His lecture related to numerous classes at Emory such as Exporting Mental Health, Foundations of Global Health, various Psychology and Economic courses, Economics and beyond. His treatment approaches are interdisciplinary, and emphasized sustainability as a long-term solution. He did not emphasize drugs, although they do have their place, but he instead emphasized community-based treatment options such as step-up services, safety nets, and community programs. This type of plan is more sustainable, and seems to have been proven successful from his experience with the Carter Center’s program in Liberia. His approach was reminiscent of Partners in Health, an organization started by Harvard anthropologist Dr.Paul Farmer, and their philosophy of creating a sustainable model of care that utilizes local resources.
This approach could be utilized in the United States, as well. Dr. Bornemann mentioned Peer Support, Wellness, and Respite Centers, a group in Decatur that provides peer support to people with mental illnesses, which could have profound effects on those without healthcare resources. He also discussed the necessity of creating an evenness of quality within our mental health system, which is something that has been done incredibly well in Liberia. In Liberia, there is online system where medical personnel can interact and discuss specific cases and questions they may have. It is an effective form of information sharing that is essential to creating a better treatment plan and medical system in a location where mental health professionals are growing, yet still scant. In the United States, dissemination of information is lacking; medical journals have their place, but they are not always serving the needs of modern patients or doctors. Setting up an online system for sharing information and getting second opinions, especially for mental health diagnoses, could greatly improve health outcomes by better diagnosis, treatment, insight, and understanding. This may be more difficult with HIPAA, but it would be worth exploring considering the positive effects it has had in other communities. Despite the importance and growing availability of mental healthcare in countries such as Liberia and Sierra Leone, many of the mental health resources have been reallocated to assist with the Ebola outbreak.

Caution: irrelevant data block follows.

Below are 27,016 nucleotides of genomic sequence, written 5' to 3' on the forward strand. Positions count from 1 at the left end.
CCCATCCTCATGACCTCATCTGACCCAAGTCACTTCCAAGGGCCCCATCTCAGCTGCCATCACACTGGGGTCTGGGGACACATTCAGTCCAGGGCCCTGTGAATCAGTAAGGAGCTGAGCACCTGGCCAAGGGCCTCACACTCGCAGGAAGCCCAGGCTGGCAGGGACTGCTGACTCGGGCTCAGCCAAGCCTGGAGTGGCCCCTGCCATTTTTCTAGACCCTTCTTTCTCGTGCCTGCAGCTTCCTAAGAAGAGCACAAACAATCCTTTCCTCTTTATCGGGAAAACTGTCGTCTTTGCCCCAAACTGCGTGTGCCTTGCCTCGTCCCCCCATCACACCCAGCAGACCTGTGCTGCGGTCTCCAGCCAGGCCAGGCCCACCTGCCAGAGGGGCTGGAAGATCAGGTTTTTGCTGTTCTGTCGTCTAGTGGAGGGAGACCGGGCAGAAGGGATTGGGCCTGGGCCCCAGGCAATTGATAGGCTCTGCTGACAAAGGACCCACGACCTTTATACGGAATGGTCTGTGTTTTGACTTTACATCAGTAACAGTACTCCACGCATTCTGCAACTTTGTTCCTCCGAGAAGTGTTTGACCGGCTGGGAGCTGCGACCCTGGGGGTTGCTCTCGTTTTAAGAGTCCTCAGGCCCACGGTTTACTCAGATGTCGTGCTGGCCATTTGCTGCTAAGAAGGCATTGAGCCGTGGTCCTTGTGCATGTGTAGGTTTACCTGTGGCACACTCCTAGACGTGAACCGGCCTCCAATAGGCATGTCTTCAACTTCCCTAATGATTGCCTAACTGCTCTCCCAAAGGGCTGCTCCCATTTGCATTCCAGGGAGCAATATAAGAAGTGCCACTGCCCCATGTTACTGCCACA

Dr.Bornemann shared his life story with a lecture hall of students from across numerous disciplines, and he managed to capture everyone’s attention. Health affects everyone; it connects all of us at some level, and Dr.Bornemann made this felt as he described his passion for serving both the local and global community. This sentiment is always present, but in times of epidemic, such as the Ebola outbreak, it is increasingly relevant.